The graph above shows carbon dioxide levels varying between about 180 (glacials) and 290 ppm (interglacials). Current levels are around 390ppm, with the extra having been added by fossil fuel burning since the Industrial Revolution (in geological terms, strictly a "one-off" event) and they are rising year-on-year, so they are way above any point over the past few glacial-interglacial cycles.

the kremlin and smog, moscow

above: the Kremlin through the smog - screengrab from a video - August 6th 2010


So, how are the politics shaping up these days?

At first glance, nothing much seems to have changed (see reference 2 at the end of this page). The same old arguments are being trotted out by the same people - it is virtually copy-and-paste, copy-and-paste. However, I and others have recently noticed one interesting thing: the pretty much simultaneous iteration, or in some cases reiteration, of the stance of some of the leading members of the political opposition. Here's an example (reference 3 at the bottom of the page - with the important bit highlighted):

"I am delighted that this simple and clear but authoritative statement of the reality of the "greenhouse effect" has been posted here. Too many inaccurate statements to the effect that there is no greenhouse effect have been published recently, and they do not deserve to be given any credence. The true debate in the scientific community is not about whether there is a greenhouse effect (there is), nor about whether additional atmospheric CO2 causes warming (it does), nor about whether CO2 concentration is rising (it is), nor about whether we are the cause (we are), but about how fast CO2 concentration will rise (for a decade it has been rising at a merely-linear 2 ppmv/year, against the IPCC’s projection of an exponential increase at today’s emission rates), how much warming a given increase in CO2 concentration will be expected to cause (around a third of what the IPCC projects), whether attempting to mitigate future "global warming" will make any real difference to the climate (it won’t: remember Canute), whether the cost of forestalling each degree of "global warming" will be disproportionate to the climatic benefit (it will), and whether focused adaptation to any change in the climate, where and if necessary, will be orders of magnitude cheaper than trying to prevent that change from occurring in the first place (yes)."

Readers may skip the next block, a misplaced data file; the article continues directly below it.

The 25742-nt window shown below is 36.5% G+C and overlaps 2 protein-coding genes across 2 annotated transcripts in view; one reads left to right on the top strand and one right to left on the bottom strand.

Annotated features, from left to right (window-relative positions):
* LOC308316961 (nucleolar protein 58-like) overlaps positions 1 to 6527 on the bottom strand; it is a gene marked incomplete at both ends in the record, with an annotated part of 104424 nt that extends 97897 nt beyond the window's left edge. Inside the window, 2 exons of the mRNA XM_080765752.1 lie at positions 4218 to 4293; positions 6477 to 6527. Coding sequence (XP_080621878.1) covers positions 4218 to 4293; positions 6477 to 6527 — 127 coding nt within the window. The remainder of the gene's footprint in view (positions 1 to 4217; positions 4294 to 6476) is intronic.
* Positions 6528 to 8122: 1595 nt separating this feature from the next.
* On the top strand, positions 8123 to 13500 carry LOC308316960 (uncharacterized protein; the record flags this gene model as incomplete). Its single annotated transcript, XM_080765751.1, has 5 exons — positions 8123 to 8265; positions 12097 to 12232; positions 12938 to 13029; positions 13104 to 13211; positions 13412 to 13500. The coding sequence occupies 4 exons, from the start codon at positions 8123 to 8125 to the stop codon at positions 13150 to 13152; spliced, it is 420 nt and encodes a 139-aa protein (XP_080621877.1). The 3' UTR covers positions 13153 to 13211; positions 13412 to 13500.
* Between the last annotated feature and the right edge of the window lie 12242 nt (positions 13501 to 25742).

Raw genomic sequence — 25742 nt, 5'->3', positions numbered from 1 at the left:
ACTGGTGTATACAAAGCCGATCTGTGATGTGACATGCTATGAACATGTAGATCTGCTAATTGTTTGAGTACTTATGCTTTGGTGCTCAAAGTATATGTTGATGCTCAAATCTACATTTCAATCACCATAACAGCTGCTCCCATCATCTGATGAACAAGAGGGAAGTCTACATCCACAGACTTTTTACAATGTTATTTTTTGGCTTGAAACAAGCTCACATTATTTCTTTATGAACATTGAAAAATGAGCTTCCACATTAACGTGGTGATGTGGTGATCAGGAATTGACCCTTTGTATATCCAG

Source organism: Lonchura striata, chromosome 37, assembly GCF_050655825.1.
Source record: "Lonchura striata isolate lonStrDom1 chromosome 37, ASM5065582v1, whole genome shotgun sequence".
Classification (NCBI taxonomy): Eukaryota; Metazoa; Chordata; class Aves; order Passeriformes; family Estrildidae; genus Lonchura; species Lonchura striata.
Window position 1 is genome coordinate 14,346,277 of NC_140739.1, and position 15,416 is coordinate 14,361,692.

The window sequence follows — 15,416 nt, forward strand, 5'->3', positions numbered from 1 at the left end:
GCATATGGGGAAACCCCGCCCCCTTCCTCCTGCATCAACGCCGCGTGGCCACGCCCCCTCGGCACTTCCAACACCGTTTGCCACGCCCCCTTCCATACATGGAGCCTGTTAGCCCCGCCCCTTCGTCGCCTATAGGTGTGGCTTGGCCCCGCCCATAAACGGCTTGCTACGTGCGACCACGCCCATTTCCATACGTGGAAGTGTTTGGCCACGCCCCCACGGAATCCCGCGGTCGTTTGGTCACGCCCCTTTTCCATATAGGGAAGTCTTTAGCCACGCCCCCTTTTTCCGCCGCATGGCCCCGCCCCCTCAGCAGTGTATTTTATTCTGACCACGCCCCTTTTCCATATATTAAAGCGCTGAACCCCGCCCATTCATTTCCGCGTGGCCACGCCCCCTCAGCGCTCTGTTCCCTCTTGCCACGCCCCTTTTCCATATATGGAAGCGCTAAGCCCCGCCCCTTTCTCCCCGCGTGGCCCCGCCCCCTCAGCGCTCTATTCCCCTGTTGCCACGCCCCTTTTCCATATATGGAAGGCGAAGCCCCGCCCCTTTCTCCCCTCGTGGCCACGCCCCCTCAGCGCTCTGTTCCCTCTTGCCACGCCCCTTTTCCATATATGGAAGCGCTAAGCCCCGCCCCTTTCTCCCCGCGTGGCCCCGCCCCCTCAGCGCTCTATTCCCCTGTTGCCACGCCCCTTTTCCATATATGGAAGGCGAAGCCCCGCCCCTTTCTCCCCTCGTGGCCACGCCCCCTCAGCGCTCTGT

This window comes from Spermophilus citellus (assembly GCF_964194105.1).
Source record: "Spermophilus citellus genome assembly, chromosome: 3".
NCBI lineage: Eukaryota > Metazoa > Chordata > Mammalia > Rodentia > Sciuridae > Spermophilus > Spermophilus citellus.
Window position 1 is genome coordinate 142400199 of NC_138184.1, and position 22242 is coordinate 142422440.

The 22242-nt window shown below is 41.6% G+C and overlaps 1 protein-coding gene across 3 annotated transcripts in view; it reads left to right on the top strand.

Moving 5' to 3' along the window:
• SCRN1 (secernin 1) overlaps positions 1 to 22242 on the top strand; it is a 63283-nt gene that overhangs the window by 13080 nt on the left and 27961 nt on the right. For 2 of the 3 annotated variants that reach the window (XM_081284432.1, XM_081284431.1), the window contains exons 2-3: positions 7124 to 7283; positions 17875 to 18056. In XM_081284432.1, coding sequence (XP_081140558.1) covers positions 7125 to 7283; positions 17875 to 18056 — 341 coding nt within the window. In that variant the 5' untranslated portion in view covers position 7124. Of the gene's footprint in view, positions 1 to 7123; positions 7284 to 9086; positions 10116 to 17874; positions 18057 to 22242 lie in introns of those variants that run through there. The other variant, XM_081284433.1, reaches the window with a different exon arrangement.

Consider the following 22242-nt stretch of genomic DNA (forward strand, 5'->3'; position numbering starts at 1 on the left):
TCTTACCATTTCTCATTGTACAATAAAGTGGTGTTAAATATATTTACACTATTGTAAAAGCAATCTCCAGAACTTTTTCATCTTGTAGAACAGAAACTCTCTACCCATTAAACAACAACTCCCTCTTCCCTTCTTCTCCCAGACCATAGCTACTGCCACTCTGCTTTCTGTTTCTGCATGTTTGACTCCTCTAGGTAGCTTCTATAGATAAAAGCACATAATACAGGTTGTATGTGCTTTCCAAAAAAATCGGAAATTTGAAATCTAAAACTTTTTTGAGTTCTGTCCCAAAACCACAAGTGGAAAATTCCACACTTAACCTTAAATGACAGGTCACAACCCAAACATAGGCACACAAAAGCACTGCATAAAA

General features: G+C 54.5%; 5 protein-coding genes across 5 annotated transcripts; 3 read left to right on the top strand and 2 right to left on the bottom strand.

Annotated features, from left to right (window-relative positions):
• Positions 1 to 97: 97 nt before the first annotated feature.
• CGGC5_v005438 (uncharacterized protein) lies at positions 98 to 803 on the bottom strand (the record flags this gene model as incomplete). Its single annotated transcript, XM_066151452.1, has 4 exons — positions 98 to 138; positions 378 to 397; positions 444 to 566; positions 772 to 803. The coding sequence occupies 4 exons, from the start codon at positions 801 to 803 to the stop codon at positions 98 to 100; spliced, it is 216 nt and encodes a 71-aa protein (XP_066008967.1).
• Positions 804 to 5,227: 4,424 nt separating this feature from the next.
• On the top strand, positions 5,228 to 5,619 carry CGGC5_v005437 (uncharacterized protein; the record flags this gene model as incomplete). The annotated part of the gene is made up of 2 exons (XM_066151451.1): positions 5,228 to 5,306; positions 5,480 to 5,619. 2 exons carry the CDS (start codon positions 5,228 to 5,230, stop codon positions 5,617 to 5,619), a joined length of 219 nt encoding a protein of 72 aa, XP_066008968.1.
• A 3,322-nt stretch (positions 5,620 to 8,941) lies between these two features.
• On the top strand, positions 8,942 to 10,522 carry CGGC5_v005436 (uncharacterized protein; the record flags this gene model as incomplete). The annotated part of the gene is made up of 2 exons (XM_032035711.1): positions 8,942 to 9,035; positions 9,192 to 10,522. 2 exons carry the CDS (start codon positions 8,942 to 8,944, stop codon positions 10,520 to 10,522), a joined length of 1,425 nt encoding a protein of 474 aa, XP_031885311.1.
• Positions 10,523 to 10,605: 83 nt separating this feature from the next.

This may well be the first and last time that I quote Monckton of Brenchley on here! However, this post, on the political opposition website Watts Up With That, and the guest post by Ben Herman and Roger Pielke Snr it refers to, and a similar piece by Roy Spencer on his own site at broadly the same time, set out the stance that the greenhouse effect is real, additional carbon dioxide causes warming, it is rising and we are the cause. Where these predominantly political writers now seem to differ with most climate scientists is with respect to how much warming is likely to occur and whether it is worth doing anything about it. Thus, it appears, the political debate is being reframed.

google search resultsThat is in strong contrast to many who vociferously insist that the whole thing all the way from the "greenhouse effect" upwards is a "scam" or "hoax" and it was interesting to observe the responses in public comments, some of which were openly hostile to their onetime heroes. Yet this is a common feature. Read through any online debate on climate science and the variety of "alternative" theories to explain how the climate works is as diverse as the pebbles on a beach. The only thing they have in common is that carbon dioxide cannot possibly be involved!